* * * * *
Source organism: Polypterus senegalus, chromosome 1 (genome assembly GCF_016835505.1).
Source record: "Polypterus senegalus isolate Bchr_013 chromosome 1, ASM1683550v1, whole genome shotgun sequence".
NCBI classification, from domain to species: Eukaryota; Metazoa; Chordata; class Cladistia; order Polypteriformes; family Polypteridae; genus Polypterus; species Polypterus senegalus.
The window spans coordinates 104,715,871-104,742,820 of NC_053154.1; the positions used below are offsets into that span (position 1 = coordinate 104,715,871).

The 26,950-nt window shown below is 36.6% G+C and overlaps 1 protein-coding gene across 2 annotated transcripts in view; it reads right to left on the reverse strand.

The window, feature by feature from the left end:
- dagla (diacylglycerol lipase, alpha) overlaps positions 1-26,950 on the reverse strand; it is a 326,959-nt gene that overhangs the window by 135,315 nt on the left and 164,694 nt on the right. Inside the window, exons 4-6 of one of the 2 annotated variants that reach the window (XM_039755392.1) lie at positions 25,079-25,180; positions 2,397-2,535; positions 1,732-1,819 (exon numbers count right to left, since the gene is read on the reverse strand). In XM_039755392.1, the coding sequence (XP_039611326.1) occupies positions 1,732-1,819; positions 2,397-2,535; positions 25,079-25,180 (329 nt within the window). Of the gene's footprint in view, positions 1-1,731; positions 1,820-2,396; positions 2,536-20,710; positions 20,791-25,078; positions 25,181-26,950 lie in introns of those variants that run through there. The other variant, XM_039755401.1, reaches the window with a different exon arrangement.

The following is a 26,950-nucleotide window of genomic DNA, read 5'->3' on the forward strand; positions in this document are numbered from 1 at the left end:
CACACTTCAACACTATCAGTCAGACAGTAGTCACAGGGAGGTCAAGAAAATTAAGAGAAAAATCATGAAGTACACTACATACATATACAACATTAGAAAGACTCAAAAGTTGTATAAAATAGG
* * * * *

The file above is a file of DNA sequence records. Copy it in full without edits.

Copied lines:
Source organism: Polypterus senegalus, chromosome 1 (genome assembly GCF_016835505.1).
Source record: "Polypterus senegalus isolate Bchr_013 chromosome 1, ASM1683550v1, whole genome shotgun sequence".
NCBI classification, from domain to species: Eukaryota; Metazoa; Chordata; class Cladistia; order Polypteriformes; family Polypteridae; genus Polypterus; species Polypterus senegalus.
The window spans coordinates 104,715,871-104,742,820 of NC_053154.1; the positions used below are offsets into that span (position 1 = coordinate 104,715,871).

The 26,950-nt window shown below is 36.6% G+C and overlaps 1 protein-coding gene across 2 annotated transcripts in view; it reads right to left on the reverse strand.

The window, feature by feature from the left end:
- dagla (diacylglycerol lipase, alpha) overlaps positions 1-26,950 on the reverse strand; it is a 326,959-nt gene that overhangs the window by 135,315 nt on the left and 164,694 nt on the right. Inside the window, exons 4-6 of one of the 2 annotated variants that reach the window (XM_039755392.1) lie at positions 25,079-25,180; positions 2,397-2,535; positions 1,732-1,819 (exon numbers count right to left, since the gene is read on the reverse strand). In XM_039755392.1, the coding sequence (XP_039611326.1) occupies positions 1,732-1,819; positions 2,397-2,535; positions 25,079-25,180 (329 nt within the window). Of the gene's footprint in view, positions 1-1,731; positions 1,820-2,396; positions 2,536-20,710; positions 20,791-25,078; positions 25,181-26,950 lie in introns of those variants that run through there. The other variant, XM_039755401.1, reaches the window with a different exon arrangement.

The following is a 26,950-nucleotide window of genomic DNA, read 5'->3' on the forward strand; positions in this document are numbered from 1 at the left end:
CACACTTCAACACTATCAGTCAGACAGTAGTCACAGGGAGGTCAAGAAAATTAAGAGAAAAATCATGAAGTACACTACATACATATACAACATTAGAAAGACTCAAAAGTTGTATAAAATAGG